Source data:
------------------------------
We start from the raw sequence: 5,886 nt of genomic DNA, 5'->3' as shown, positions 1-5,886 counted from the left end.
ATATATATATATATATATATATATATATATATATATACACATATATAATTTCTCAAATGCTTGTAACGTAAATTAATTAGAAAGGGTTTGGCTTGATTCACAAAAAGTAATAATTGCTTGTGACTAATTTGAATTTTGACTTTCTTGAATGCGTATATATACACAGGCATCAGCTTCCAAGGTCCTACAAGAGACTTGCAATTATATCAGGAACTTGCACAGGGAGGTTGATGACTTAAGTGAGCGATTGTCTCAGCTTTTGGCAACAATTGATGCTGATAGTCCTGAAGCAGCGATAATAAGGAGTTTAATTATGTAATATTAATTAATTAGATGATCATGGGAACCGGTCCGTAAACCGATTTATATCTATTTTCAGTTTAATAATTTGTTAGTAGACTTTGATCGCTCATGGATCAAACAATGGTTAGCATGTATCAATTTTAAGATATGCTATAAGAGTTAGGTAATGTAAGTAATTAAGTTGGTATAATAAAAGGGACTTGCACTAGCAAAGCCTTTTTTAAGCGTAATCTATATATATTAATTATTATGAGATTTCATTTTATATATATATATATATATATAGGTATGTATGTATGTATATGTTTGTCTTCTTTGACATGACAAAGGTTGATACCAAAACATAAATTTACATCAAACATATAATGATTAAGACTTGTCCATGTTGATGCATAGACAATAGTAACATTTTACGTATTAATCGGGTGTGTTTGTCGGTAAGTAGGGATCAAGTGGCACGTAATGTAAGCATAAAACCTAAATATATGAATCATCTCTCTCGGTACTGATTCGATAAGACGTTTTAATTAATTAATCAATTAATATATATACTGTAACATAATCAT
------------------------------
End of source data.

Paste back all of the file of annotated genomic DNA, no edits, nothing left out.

We start from the raw sequence: 5,886 nt of genomic DNA, 5'->3' as shown, positions 1-5,886 counted from the left end.
ATATATATATATATATATATATATATATATATATATACACATATATAATTTCTCAAATGCTTGTAACGTAAATTAATTAGAAAGGGTTTGGCTTGATTCACAAAAAGTAATAATTGCTTGTGACTAATTTGAATTTTGACTTTCTTGAATGCGTATATATACACAGGCATCAGCTTCCAAGGTCCTACAAGAGACTTGCAATTATATCAGGAACTTGCACAGGGAGGTTGATGACTTAAGTGAGCGATTGTCTCAGCTTTTGGCAACAATTGATGCTGATAGTCCTGAAGCAGCGATAATAAGGAGTTTAATTATGTAATATTAATTAATTAGATGATCATGGGAACCGGTCCGTAAACCGATTTATATCTATTTTCAGTTTAATAATTTGTTAGTAGACTTTGATCGCTCATGGATCAAACAATGGTTAGCATGTATCAATTTTAAGATATGCTATAAGAGTTAGGTAATGTAAGTAATTAAGTTGGTATAATAAAAGGGACTTGCACTAGCAAAGCCTTTTTTAAGCGTAATCTATATATATTAATTATTATGAGATTTCATTTTATATATATATATATATATATAGGTATGTATGTATGTATATGTTTGTCTTCTTTGACATGACAAAGGTTGATACCAAAACATAAATTTACATCAAACATATAATGATTAAGACTTGTCCATGTTGATGCATAGACAATAGTAACATTTTACGTATTAATCGGGTGTGTTTGTCGGTAAGTAGGGATCAAGTGGCACGTAATGTAAGCATAAAACCTAAATATATGAATCATCTCTCTCGGTACTGATTCGATAAGACGTTTTAATTAATTAATCAATTAATATATATACTGTAACATAATCAT